I’ve been reading about Elijah lately. A.W. Pink’s book on Elijah is a welcome help to me. He raised an interesting question about obedience. In comparing Jonah and Elijah, Pink asserts that Jonah (the book I am studying with our Thursday night crew!) had to experience death 2 times because he disobeyed, (the first time clearly being the belly of the fish and the second being natural death.) whereas Elijah got to skip death altogether because of obedience. I’d never thought about the immediate obedience of Elijah before. It is truly remarkable. He shows up on the scene, some country bumpkin no one knows, and he says, “Hey King! Its not gonna rain til I say so… see ya later.” Then he “hides himself at the brook Cherith…” In the desert. Where birds feed him… (What an awesome introduction to a prophet!) Of course you know the story. Elijah stays there until the brook dries up, and then he goes to the widow of Zaraphath and miraculously takes care of her and her son. Has a prophetic showdown with Ba’al’s prophets. Kills a bunch of them. Runs and hides in a cave! It’s AWESOME!!
In contrast, consider Jonah’s story. He runs from God, brings calamity on a bunch sailors (the Bible is very clear that the sailors’ near death experience is Jonah’s fault), then he gets spit up by the fish and goes to preach to Nineveh, ends up doing a half-hearted job, God saves Nineveh, Jonah lives in misery.
The two are polar opposites… Elijah obeys, is provided for, and enjoys God. Jonah disobeys, is punished, and does not enjoy God. But one thing is the same: What God wanted to accomplish, God accomplishes. Despite Jonah’s disobedience, God savesNineveh. Despite Elijah’s obedience, God does not saveIsrael. Jonah lives a long tormented life and dies. Elijah lives a short fruitful life and gets to ride into heaven on a flaming chariot! Jonah has no successor, Elijah has Elisha. Jonah runs from God to the ocean, Elijah runs to God in the desert. Jonah is food for fish, Elijah is fed by birds. Jonah bring calamity on everyone in the wake of his disobedience, Elijah brings grace to a widow and her son in the wake of obedience. You could go on and on. The point is two fold.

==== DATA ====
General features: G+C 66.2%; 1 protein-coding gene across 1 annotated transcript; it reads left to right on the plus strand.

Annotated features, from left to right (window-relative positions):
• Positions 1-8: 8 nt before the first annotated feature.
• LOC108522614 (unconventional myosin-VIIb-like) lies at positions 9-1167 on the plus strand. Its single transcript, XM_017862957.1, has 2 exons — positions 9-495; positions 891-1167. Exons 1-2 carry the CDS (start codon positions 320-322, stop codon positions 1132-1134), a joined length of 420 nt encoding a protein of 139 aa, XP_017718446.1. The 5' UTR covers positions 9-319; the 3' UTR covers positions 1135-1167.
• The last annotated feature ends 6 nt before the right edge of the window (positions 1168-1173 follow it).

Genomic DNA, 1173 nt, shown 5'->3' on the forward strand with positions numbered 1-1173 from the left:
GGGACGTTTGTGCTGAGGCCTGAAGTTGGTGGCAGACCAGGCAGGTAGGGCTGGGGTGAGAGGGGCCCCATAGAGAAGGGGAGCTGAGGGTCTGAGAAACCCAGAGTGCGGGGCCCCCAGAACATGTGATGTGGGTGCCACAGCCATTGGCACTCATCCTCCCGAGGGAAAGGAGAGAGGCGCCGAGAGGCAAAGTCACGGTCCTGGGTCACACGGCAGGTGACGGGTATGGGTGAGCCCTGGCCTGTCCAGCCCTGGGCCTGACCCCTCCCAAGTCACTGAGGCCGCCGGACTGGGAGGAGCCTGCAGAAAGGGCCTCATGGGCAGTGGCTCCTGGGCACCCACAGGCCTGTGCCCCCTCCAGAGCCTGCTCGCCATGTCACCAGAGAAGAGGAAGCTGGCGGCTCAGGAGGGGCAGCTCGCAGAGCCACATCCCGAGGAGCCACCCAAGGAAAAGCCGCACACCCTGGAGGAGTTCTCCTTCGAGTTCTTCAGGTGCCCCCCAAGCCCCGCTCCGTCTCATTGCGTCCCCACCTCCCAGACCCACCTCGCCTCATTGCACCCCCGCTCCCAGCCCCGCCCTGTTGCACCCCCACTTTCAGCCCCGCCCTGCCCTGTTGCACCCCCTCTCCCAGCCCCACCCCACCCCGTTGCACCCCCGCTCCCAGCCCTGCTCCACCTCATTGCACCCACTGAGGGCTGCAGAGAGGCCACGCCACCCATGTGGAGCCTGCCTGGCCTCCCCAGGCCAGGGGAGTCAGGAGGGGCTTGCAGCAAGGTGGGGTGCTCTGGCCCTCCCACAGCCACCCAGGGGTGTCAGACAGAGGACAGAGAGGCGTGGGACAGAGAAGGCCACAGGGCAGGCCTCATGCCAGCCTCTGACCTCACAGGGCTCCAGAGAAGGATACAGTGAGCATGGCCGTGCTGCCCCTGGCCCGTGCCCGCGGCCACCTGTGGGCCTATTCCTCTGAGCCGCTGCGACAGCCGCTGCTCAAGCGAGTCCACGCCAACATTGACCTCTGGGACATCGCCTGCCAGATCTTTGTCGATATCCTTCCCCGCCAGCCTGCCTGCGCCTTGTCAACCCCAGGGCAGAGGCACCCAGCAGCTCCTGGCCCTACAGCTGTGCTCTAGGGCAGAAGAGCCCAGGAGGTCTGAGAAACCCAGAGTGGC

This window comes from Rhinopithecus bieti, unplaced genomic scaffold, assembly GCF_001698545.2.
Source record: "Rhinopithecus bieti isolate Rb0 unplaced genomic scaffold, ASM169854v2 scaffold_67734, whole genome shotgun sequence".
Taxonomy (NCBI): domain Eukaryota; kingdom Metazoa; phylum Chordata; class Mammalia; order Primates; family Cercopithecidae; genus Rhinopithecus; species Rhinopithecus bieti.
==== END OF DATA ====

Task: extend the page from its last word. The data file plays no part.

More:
First, God’s plan was going to happen. No matter what, God was going to fulfil his purposes. If he had to swallow Jonah and spit him up inNineveh, the Gospel would go toNineveh. (He doesn’t spit him up inNineveh, Jonah has to travel there.) And Elijah was going to be God’s prophet. Didn’t matter that he was cow-folk from the country and everyone else was refined and all delicate. God would use a simple man’s obedience to shame the most educated Kings andQueensin the world.
Second, our obedience or disobedience affects the way we enjoy God. In Elijah’s obedience, God was strong and mighty to save. He could stop the waters of heaven and he could light the fire from the sky! Elijah enjoyed God’s power. This is not to say Elijah does not fear… just that when he does, he turns to God. Jonah feels bitter with God. He runs and feels God’s wrath. He knows God, and says he fears God (in chapter 1), but he acts in a manner contrary to that. He is bitter when God saves, apathetic at the eminent danger facing others (the sailors andNineveh), and selfish when God provides… and ugly too. (just kidding about that last one… just felt right to say.)
So, I have been asking myself, am I enjoying God, or no?
Plugging Thursday nights: Our Thursday night crew meets in my house. It’s a group of mixed ages that loves to study the Bible together. Some of us have kids and we lay them down in my house… if we get to many we’ll figure out somthing else. We eat, pray, worship, and study together and it’s all out awesome! We love the Word and we love each other. If you live in my area and are looking for somthing like that, come join us Thursday nights, 7pm-9pm. (let me know you’re coming so we can plan food and children’s sleeping arangements and whatnot.)